Most problems between and among people lose a bit of their edge once folks become acquainted. Possibly that common sense reality is what we've been leaving out of the current debate on the development of permanent supportive housing for our homeless neighbors.
And, I am as guilty as anyone on this one. When I heard that another community task force had been appointed to work on the "problem," my cynicism kicked in prematurely.
Shame on me!
The result of City Council Member Dave Neumann's appointed work group has been encouraging to say the least. Clearly, the group set about the tough business of addressing a community crisis in a most creative and pro-active manner.
My hat is off to everyone concerned.
The following editorial appeared in Tuesday's (9-14-10) edition of The Dallas Morning News. Take a moment to read about the power of a good cup of coffee and getting to know new folks.
Editorial: A good book and cup of coffee to help mend wounds
Trust, frankly, did not exist. Bad blood doesn't begin to describe it. When the Dallas Housing Authority and The Bridge quietly tried to relocate dozens of formerly homeless people from Dallas' downtown assistance shelter into Cliff Manor, a north Oak Cliff high-rise, angry accusations poisoned the atmosphere.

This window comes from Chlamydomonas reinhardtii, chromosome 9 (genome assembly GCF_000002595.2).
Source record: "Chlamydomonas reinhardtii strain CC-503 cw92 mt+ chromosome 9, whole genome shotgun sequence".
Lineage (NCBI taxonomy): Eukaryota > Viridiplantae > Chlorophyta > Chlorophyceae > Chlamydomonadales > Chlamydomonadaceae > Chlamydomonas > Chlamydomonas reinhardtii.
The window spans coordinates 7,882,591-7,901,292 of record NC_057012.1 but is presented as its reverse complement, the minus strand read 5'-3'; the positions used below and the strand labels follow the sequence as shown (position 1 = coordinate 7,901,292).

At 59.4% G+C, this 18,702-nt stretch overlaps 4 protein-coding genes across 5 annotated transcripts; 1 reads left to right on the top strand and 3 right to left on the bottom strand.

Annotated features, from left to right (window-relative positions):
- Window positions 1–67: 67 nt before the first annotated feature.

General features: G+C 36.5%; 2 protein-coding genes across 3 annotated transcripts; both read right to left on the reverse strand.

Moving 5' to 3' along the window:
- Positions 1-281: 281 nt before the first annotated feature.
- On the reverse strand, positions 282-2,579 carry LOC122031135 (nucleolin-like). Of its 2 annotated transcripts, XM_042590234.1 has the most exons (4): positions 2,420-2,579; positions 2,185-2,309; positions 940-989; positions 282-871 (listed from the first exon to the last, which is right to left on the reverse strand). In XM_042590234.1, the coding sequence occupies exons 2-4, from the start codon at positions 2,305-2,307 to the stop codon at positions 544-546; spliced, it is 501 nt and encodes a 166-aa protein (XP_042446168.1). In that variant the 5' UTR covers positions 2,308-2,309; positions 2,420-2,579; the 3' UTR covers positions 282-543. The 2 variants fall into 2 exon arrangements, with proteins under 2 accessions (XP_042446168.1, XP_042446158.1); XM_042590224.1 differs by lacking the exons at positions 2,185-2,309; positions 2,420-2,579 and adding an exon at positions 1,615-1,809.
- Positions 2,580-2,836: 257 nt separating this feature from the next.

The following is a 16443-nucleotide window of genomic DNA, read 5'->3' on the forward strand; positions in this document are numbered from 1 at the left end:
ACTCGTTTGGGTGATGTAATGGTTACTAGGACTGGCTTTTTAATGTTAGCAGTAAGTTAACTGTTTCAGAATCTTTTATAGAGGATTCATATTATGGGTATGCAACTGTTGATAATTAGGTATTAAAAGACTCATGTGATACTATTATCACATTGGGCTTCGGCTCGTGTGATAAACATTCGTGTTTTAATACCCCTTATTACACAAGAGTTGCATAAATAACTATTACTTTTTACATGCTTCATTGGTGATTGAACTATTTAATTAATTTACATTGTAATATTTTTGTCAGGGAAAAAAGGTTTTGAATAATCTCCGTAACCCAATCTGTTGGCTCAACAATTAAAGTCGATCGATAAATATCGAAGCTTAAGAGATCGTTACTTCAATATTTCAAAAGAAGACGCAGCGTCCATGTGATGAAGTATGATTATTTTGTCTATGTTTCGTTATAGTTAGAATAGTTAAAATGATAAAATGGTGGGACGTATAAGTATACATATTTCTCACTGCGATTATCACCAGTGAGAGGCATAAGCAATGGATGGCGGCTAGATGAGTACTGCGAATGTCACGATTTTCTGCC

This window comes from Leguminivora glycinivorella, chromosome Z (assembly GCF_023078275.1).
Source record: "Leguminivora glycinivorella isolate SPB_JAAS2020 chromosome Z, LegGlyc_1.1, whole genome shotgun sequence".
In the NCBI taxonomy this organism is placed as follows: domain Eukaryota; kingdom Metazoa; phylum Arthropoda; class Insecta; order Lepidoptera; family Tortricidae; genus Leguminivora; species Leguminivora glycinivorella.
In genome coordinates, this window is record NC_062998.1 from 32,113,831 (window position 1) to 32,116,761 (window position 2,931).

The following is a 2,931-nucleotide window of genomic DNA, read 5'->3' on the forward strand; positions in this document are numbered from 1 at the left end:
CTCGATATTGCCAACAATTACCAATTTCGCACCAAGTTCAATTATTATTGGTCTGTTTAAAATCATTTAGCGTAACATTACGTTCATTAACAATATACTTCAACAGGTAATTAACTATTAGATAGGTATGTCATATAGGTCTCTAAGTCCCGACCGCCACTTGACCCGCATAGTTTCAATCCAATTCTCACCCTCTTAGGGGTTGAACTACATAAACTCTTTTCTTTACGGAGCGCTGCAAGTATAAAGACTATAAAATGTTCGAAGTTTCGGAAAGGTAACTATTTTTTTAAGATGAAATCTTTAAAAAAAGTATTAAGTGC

Despite community protests from several Cliff Manor neighbors, 50 apartments were set aside for the formerly homeless.
But instead of the hard feelings one might expect, a community task force appointed by City Council member David Neumann is helping the new residents meld into Oak Cliff life. The approach includes a "good neighbor agreement" and a nonprofit organization to operate a coffee shop, bookstore and employment training.
Cynics among us might not expect this idea to make much of a difference, but our hope is that it can bring together north Oak Cliff residents and their new Cliff Manor neighbors in a true sense of community. This model could prove especially important as the housing authority moves forward with plans to place formerly homeless people across Dallas.
People who have struggled on the street with mental illness and addiction must feel secure and welcome again in neighborhoods. And by getting to know our new neighbors, the rest of us can learn that many of those who have fallen on hard times can make it back, with a little help.
Yes, it's a learning process for everyone, but it's one that offers great promise for rebuilding lives and neighborhoods in small, meaningful ways.
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